Monday, November 16, 2015

Bernard Husam, German-born Civil War Soldier

   Bernard was born as Johann Bernard Husam near Albersloh, Germany on February 7, 1825. His parents were Johann Theodore Husam and Catharina Husam. He claims to have immigrated to the United States in 1855. Bernard received his citizenship papers on November 3, 1860 at the courthouse in Quincy, Illinois. He lived on a farm in rural Gilmer Township, Adams County. After he retired, he and his wife, Elizabeth Jacobskötter Husam, moved into town and lived on Lind Street in Quincy about 1899. Bernard died in Quincy on January 16, 1909.

    Bernard enlisted in the Union army on September 22, 1864 in Quincy; he enrolled in the service at Springfield on October 14, 1864. He served in the Civil War until May 18, 1865; the muster-out roll is dated June 4, 1865. The war had ended on April 9 with Robert E Lee’s surrender. Bernard was a member Company F, 10th Illinois Infantry Regiment. According to a history of the 10th Illinois Infantry, they were a part of General Sherman’s attack on Atlanta, Georgia and his subsequent March to the Sea and then up through the Carolinas. At this point, I can only assume Bernard was in the March to the Sea and the Carolina campaign. He was not enlisted in time to be a part of the attack of Atlanta. His muster roll documents indicate “present” for November, 1864-June, 1865.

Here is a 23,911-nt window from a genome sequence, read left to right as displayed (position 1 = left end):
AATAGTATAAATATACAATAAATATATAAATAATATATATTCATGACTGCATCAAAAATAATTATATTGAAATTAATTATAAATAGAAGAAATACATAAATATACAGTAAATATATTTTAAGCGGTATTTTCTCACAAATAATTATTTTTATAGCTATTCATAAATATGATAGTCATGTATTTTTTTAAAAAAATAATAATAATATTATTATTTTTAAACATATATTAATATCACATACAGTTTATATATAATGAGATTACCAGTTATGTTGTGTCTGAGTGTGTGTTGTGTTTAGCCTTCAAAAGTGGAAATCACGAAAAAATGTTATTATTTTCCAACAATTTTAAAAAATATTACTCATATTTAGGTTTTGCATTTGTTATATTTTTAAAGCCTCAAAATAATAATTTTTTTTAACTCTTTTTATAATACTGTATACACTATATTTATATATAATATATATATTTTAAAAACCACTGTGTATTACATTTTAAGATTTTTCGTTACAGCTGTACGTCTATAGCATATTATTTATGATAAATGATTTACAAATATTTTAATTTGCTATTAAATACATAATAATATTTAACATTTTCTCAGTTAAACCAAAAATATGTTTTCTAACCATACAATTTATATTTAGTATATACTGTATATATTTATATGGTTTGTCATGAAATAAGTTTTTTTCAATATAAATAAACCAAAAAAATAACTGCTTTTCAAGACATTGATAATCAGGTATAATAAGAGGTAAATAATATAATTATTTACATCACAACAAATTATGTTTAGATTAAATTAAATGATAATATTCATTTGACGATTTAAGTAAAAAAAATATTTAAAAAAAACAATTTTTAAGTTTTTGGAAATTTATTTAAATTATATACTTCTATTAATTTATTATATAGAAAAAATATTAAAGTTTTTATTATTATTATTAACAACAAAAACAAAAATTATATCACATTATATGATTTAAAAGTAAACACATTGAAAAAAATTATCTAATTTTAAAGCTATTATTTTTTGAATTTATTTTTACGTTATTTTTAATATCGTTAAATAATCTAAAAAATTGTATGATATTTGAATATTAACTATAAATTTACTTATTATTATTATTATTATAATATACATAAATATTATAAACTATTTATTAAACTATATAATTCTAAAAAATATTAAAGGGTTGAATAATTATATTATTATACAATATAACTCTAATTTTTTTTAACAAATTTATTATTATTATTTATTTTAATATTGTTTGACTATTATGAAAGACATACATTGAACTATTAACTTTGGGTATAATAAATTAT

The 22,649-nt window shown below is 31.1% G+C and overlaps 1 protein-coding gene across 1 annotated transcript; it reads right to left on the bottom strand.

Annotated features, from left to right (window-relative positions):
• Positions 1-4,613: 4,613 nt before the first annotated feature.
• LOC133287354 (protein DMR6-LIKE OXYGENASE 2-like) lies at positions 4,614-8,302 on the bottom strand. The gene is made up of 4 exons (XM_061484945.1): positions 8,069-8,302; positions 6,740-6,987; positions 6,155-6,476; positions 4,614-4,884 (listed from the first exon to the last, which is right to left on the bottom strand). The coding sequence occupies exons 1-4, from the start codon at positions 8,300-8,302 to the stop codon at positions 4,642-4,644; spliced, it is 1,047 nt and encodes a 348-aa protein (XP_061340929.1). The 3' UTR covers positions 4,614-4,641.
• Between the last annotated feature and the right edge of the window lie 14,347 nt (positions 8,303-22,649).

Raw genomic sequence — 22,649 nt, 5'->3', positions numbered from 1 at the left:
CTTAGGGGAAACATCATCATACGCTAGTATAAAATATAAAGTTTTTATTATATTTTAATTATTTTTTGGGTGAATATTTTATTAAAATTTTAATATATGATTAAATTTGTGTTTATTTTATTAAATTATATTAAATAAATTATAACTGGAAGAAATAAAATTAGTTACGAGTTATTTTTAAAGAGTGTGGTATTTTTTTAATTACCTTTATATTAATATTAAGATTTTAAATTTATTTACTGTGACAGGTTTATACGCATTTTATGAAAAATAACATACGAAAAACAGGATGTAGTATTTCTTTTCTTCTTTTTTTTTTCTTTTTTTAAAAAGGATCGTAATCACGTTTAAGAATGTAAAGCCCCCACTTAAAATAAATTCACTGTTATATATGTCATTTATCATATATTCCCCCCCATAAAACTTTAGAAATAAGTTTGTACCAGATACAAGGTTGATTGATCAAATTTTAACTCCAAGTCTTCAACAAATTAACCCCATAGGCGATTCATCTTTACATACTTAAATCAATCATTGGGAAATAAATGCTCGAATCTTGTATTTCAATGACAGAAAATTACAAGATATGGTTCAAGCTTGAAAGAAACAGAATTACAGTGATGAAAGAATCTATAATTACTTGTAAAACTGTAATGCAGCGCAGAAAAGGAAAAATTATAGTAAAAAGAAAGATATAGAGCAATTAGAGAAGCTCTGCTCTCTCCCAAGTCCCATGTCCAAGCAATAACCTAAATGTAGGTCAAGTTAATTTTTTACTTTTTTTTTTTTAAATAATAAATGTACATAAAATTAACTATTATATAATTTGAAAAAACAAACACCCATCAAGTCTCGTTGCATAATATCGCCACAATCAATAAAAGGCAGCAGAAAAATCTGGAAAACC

This concludes the series of paternal ancestors who served this country in the military. I'm certain there are others; they will come to light as the research proceeds. Hopefully, next Veterans Day there will be more to add to the list. Hope you have enjoyed reading about our martial forebearers! 

Next: A special tribute to conclude this Veterans Day project.

I have a blog about the maternal side of the family at

No comments:

Post a Comment